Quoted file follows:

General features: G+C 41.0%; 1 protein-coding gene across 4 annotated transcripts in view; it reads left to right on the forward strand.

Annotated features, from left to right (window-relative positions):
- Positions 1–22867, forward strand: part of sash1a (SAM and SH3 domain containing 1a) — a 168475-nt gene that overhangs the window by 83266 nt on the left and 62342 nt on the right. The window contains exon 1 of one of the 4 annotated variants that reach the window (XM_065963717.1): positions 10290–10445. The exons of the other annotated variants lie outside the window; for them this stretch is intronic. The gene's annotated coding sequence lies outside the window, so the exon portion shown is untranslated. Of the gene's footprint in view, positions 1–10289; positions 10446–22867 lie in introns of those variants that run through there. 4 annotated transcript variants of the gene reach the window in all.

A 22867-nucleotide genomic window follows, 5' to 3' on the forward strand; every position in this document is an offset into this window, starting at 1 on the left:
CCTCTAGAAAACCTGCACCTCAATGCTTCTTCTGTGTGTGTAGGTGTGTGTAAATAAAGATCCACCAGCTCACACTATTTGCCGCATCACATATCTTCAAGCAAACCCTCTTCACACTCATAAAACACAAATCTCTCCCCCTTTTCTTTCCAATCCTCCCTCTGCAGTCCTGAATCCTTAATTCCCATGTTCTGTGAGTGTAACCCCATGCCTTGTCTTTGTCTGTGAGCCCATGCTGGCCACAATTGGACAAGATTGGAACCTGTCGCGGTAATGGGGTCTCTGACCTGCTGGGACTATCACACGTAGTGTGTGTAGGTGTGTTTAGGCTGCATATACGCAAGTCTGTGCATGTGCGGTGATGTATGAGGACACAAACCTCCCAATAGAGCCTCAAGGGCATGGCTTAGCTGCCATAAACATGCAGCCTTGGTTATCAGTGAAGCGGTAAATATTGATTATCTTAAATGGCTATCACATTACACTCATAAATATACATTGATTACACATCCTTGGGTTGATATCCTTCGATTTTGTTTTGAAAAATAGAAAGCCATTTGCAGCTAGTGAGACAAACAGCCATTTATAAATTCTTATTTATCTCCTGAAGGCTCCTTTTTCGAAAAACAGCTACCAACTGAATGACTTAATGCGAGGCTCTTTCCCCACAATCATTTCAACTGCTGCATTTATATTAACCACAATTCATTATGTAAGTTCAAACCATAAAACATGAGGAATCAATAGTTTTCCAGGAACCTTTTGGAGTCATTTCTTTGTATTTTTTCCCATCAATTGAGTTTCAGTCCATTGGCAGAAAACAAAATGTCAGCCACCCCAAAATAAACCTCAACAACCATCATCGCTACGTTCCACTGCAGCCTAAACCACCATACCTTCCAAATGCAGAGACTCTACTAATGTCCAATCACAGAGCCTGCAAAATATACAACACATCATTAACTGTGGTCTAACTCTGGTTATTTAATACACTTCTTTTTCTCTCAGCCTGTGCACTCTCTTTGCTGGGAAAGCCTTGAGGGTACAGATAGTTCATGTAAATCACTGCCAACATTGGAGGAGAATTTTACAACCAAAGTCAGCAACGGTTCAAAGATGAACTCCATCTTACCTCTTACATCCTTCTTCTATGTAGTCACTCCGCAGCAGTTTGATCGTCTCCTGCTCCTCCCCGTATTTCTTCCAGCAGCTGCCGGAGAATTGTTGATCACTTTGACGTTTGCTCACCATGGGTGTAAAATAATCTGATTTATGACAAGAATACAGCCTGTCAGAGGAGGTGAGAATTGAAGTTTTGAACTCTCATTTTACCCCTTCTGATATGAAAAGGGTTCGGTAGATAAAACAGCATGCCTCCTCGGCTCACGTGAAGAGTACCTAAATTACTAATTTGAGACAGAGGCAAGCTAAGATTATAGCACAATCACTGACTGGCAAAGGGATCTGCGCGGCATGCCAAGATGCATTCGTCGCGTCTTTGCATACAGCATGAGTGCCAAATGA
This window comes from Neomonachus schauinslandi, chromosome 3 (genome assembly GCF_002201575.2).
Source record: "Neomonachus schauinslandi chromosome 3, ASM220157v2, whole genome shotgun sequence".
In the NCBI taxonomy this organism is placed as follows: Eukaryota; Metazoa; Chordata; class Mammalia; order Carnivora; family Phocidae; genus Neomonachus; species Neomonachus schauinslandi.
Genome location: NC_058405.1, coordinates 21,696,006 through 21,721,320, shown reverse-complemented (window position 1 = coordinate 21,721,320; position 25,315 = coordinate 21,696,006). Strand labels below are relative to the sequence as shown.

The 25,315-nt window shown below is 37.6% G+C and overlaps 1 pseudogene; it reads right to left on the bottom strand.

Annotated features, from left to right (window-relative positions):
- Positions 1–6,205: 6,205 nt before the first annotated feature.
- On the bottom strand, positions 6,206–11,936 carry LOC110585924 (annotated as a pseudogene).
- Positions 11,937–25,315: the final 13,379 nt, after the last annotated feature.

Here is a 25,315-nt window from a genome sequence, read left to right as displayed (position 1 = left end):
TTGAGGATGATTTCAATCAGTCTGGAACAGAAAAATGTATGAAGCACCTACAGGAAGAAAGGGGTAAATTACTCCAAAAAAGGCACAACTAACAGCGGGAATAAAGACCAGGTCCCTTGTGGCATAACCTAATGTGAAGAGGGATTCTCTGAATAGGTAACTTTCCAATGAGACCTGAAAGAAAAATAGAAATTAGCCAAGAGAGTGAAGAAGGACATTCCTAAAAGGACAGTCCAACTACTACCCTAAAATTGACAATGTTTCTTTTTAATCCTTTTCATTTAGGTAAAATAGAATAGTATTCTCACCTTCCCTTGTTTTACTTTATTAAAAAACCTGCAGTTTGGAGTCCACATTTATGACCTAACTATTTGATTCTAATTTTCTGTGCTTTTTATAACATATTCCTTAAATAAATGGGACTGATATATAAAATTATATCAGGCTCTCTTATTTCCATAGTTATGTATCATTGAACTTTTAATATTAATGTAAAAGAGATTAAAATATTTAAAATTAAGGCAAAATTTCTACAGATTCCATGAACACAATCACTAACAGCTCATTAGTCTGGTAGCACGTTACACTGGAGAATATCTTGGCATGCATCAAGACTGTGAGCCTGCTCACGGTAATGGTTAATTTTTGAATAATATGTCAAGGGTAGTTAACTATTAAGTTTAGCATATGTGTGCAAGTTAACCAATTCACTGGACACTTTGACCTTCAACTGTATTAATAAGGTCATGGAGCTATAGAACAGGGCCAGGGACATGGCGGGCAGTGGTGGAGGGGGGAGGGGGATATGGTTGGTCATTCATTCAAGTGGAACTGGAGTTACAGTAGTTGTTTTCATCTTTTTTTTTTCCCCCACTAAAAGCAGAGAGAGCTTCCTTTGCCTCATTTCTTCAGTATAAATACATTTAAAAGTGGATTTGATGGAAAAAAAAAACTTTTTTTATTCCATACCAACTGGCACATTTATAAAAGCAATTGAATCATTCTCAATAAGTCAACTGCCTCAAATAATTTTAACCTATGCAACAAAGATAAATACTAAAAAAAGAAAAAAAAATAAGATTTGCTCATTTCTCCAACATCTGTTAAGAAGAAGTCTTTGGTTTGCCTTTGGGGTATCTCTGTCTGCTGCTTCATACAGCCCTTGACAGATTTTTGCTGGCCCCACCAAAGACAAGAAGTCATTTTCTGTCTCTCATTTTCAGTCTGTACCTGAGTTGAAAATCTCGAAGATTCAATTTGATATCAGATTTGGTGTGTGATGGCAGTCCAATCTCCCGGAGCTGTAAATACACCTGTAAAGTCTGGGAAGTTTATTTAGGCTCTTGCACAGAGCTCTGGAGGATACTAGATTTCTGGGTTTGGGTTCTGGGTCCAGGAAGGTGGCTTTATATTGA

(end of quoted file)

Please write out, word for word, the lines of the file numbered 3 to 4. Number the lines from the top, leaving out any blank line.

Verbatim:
- Positions 1–22867, forward strand: part of sash1a (SAM and SH3 domain containing 1a) — a 168475-nt gene that overhangs the window by 83266 nt on the left and 62342 nt on the right. The window contains exon 1 of one of the 4 annotated variants that reach the window (XM_065963717.1): positions 10290–10445. The exons of the other annotated variants lie outside the window; for them this stretch is intronic. The gene's annotated coding sequence lies outside the window, so the exon portion shown is untranslated. Of the gene's footprint in view, positions 1–10289; positions 10446–22867 lie in introns of those variants that run through there. 4 annotated transcript variants of the gene reach the window in all.

A 22867-nucleotide genomic window follows, 5' to 3' on the forward strand; every position in this document is an offset into this window, starting at 1 on the left: